A hungry afternoon for our female osprey and her chick at the Loch of the Lowes today- despite two fish delivered by the male this morning, the pair were hungry all this afternoon. Our female did not waste any time shouting at her partner to encourage him to provide. There were two failed fishing attempts by him in view of the hides today, and after one, the female must have thought he’d been successful as she gave him a real earful.
The male was busy elsewhere though, chasing off two osprey intruders- these birds were fishing on the loch, and though they did not approach the nest, he gave chase till they had left his territory.
The chick has been panting a lot at times today- perfectly normal way of relieving heat in a bird that cannot sweat and cannot yet take a dip to cool down.
We’ve had lots of questions recently about our chick and the other eggs. Some of these have been covered before (please check our FAQ tab and scroll down the blog) but here’s a recap:
Q: Will the Loch of Lowes chick be ringed?
A: Yes at six weeks of age or so (mid July) we have organsied for our local Raptor Study Group experts to ring this chick. The chick will be removed from the nest for approx 20 minutes to be weighed, measured, sexed and health checked , before being returned to its mothers care.
Q: Will it be satellite tagged?
A: yes, due to the overwhelming support we received for this scientific research project into osprey migration, and generous donations from the public, we will again be following this chicks fate on its perilous first years journeys using satellite tracking technology. We have asked Roy Dennis, the foremost raptor researcher in the UK to do this for us at the same time as the ringing. For more information on satellite tracking see the FAQ pages above.
Q: Do you intend to get a licence to remove the unhatched eggs for examination and will you be telling us if the other 3 eggs were fertile?
A: Yes, we have a license that will allow us to remove the unhatched eggs for analysis when we approach the nest to ring the chick ( We will not disturb the birds before then). When these are examined we should be able to tell if they were ever fertilised or if embryos inside died during incubation (possibly due to exposure).
Q: You mentioned you have had to rescue an osprey chick which has fallen out of the nest, what happened?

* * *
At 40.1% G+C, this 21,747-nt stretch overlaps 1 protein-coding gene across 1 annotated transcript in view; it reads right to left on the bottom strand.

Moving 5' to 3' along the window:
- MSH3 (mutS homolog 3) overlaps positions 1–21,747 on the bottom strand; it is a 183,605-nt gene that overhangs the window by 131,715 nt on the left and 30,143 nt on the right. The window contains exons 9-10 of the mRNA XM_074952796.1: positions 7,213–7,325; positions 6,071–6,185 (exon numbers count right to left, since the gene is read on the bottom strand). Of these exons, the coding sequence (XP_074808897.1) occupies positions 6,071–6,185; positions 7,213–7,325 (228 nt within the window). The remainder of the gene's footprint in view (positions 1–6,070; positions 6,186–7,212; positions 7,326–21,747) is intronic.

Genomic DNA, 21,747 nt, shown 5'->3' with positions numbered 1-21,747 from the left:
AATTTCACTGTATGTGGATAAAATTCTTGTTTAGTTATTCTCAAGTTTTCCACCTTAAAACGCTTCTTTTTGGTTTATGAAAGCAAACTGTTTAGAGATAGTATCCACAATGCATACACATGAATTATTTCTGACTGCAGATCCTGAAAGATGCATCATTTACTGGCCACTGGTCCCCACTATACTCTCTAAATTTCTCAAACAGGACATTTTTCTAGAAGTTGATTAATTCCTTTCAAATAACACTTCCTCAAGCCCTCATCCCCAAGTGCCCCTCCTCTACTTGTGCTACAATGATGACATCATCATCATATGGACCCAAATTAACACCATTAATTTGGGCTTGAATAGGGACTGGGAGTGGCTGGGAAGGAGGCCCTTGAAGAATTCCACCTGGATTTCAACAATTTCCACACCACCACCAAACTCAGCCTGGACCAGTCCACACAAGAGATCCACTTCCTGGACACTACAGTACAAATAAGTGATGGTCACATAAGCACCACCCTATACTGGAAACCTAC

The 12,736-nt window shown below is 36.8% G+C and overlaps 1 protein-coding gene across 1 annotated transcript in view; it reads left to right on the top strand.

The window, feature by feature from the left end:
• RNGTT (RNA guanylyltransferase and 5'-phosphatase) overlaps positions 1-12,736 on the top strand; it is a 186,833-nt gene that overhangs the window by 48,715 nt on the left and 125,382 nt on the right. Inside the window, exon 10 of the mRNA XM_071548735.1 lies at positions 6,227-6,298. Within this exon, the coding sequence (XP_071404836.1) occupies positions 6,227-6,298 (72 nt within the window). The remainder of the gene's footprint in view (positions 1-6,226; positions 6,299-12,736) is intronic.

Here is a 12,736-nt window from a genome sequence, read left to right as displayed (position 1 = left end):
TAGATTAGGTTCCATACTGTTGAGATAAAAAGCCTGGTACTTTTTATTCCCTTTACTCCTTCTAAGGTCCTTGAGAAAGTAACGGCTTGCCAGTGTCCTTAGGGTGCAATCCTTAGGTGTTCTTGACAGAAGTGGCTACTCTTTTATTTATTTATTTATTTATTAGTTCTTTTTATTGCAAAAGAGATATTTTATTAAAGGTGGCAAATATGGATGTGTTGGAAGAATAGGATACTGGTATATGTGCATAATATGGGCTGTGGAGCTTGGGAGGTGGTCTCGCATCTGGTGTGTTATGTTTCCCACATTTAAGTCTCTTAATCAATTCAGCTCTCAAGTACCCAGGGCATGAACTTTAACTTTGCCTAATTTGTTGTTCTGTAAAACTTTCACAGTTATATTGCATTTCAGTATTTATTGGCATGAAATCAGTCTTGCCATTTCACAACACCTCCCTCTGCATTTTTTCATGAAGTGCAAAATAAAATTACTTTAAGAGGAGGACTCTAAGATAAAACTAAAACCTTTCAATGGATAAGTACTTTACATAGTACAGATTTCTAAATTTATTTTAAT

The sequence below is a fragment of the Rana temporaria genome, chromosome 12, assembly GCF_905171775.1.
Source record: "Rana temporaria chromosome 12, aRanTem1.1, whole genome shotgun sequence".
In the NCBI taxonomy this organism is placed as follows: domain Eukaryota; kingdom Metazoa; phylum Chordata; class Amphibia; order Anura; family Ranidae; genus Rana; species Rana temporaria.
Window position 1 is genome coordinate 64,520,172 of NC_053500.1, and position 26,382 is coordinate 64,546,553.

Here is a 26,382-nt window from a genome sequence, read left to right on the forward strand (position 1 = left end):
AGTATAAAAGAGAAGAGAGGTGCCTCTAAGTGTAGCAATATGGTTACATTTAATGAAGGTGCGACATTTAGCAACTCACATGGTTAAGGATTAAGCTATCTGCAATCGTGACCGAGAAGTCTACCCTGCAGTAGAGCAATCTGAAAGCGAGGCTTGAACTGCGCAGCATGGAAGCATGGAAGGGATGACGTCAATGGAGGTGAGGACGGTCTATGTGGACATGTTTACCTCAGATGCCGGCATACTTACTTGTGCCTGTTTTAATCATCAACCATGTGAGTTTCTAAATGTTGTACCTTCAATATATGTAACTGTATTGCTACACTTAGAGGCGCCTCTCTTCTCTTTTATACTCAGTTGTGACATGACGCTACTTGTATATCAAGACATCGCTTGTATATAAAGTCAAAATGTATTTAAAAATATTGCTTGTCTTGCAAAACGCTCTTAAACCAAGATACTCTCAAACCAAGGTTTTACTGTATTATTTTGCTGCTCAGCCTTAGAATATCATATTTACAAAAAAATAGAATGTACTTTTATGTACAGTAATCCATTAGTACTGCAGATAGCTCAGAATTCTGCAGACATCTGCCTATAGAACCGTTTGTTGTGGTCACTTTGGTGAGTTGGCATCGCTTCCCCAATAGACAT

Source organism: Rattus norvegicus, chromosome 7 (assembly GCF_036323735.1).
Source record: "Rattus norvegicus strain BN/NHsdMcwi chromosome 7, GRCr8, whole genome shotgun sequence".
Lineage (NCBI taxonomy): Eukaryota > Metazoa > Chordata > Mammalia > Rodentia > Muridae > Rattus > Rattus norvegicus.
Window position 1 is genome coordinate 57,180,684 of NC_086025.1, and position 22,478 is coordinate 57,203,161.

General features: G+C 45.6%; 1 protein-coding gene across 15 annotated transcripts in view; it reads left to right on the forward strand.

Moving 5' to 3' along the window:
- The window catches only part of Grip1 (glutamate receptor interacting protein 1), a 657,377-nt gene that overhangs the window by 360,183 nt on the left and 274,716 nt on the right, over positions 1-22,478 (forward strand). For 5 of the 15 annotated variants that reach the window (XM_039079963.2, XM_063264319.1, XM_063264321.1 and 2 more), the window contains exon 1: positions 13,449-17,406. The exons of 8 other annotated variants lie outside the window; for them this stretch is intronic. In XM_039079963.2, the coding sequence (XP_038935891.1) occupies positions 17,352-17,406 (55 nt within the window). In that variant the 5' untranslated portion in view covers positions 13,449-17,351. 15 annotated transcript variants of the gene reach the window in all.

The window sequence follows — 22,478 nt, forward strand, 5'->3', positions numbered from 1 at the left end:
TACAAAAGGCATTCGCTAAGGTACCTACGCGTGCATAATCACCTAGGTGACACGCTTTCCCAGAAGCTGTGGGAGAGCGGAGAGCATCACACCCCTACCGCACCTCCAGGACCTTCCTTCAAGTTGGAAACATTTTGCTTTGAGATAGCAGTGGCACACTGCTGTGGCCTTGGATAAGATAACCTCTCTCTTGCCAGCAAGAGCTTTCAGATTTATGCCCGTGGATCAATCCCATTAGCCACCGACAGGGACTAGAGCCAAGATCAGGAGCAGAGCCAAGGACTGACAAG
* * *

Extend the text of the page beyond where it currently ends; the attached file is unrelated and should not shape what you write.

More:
A: In a previous ranger position where I worked with Ospreys, I was in charge of monitoring nests with remote cameras, and a six week old chick stood too close to the edge of the nest, stepped backwards, and accidentally fell off. Using the camera, I was able to see it had fallen into very deep bracken at the base of the nest tree. It called frantically, and its mother called frantically back, but it was unable to spread its wings out to get airborn (and too weak yet to fly really anyway). After giving it an hour or so, I decided to intervene as the chick would surely have been predated sitting on the ground unprotected, or would have died slowly of starvation as its parents were unable to reach it.
I managed to pick the chick up (I still have the scar on my hand!) and put it safely in a box, feed it and keep it hydrated, after checking for any obvious injuries. I then called in expert help, in the form of a specialist Forestry Commission Scotland climber, who helped put the chick back in the nest safely before nightfall. The female osprey circled over us the whole time calling to her chick but made no attempt to attack us- this is typical of these birds. I should stress that the decision to intervene was made only after checking I had legal permissions and on the basis that this was a situation that could be remedied quickly and easily without compromising any other ospreys in the process. You will be glad to know that the chick went on to fledge successfully about 10 days later and was none the worse for its adventure.